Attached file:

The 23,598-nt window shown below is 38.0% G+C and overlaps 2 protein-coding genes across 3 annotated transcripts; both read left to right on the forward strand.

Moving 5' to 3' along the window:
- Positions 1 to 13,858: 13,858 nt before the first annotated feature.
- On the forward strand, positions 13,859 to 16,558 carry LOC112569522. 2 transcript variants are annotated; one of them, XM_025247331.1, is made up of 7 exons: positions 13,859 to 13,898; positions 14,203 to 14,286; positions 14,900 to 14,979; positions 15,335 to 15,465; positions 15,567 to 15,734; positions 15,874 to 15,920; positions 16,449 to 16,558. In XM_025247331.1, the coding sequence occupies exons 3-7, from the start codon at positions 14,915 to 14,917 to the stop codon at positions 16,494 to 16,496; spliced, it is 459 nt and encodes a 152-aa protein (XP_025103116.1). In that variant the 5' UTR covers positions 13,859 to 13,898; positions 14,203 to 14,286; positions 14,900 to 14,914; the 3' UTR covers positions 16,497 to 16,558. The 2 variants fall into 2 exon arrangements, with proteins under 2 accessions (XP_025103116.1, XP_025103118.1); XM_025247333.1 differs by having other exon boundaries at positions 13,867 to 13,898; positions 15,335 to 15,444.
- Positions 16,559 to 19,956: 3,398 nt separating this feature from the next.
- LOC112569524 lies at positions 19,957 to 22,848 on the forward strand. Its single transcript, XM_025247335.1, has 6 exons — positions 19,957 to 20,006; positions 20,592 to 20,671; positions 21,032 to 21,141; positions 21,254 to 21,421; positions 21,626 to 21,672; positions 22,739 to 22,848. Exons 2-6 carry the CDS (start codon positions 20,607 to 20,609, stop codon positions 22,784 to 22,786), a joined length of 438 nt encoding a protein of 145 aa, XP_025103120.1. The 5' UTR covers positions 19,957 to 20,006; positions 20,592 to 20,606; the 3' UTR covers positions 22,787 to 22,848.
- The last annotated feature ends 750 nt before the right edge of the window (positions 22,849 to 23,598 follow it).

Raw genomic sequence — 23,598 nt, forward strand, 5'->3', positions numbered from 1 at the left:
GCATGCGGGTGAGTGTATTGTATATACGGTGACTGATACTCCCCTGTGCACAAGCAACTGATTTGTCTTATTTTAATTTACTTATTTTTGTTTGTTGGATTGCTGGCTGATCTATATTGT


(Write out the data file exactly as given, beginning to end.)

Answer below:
The 23,598-nt window shown below is 38.0% G+C and overlaps 2 protein-coding genes across 3 annotated transcripts; both read left to right on the forward strand.

Moving 5' to 3' along the window:
- Positions 1 to 13,858: 13,858 nt before the first annotated feature.
- On the forward strand, positions 13,859 to 16,558 carry LOC112569522. 2 transcript variants are annotated; one of them, XM_025247331.1, is made up of 7 exons: positions 13,859 to 13,898; positions 14,203 to 14,286; positions 14,900 to 14,979; positions 15,335 to 15,465; positions 15,567 to 15,734; positions 15,874 to 15,920; positions 16,449 to 16,558. In XM_025247331.1, the coding sequence occupies exons 3-7, from the start codon at positions 14,915 to 14,917 to the stop codon at positions 16,494 to 16,496; spliced, it is 459 nt and encodes a 152-aa protein (XP_025103116.1). In that variant the 5' UTR covers positions 13,859 to 13,898; positions 14,203 to 14,286; positions 14,900 to 14,914; the 3' UTR covers positions 16,497 to 16,558. The 2 variants fall into 2 exon arrangements, with proteins under 2 accessions (XP_025103116.1, XP_025103118.1); XM_025247333.1 differs by having other exon boundaries at positions 13,867 to 13,898; positions 15,335 to 15,444.
- Positions 16,559 to 19,956: 3,398 nt separating this feature from the next.
- LOC112569524 lies at positions 19,957 to 22,848 on the forward strand. Its single transcript, XM_025247335.1, has 6 exons — positions 19,957 to 20,006; positions 20,592 to 20,671; positions 21,032 to 21,141; positions 21,254 to 21,421; positions 21,626 to 21,672; positions 22,739 to 22,848. Exons 2-6 carry the CDS (start codon positions 20,607 to 20,609, stop codon positions 22,784 to 22,786), a joined length of 438 nt encoding a protein of 145 aa, XP_025103120.1. The 5' UTR covers positions 19,957 to 20,006; positions 20,592 to 20,606; the 3' UTR covers positions 22,787 to 22,848.
- The last annotated feature ends 750 nt before the right edge of the window (positions 22,849 to 23,598 follow it).

Raw genomic sequence — 23,598 nt, forward strand, 5'->3', positions numbered from 1 at the left:
GCATGCGGGTGAGTGTATTGTATATACGGTGACTGATACTCCCCTGTGCACAAGCAACTGATTTGTCTTATTTTAATTTACTTATTTTTGTTTGTTGGATTGCTGGCTGATCTATATTGT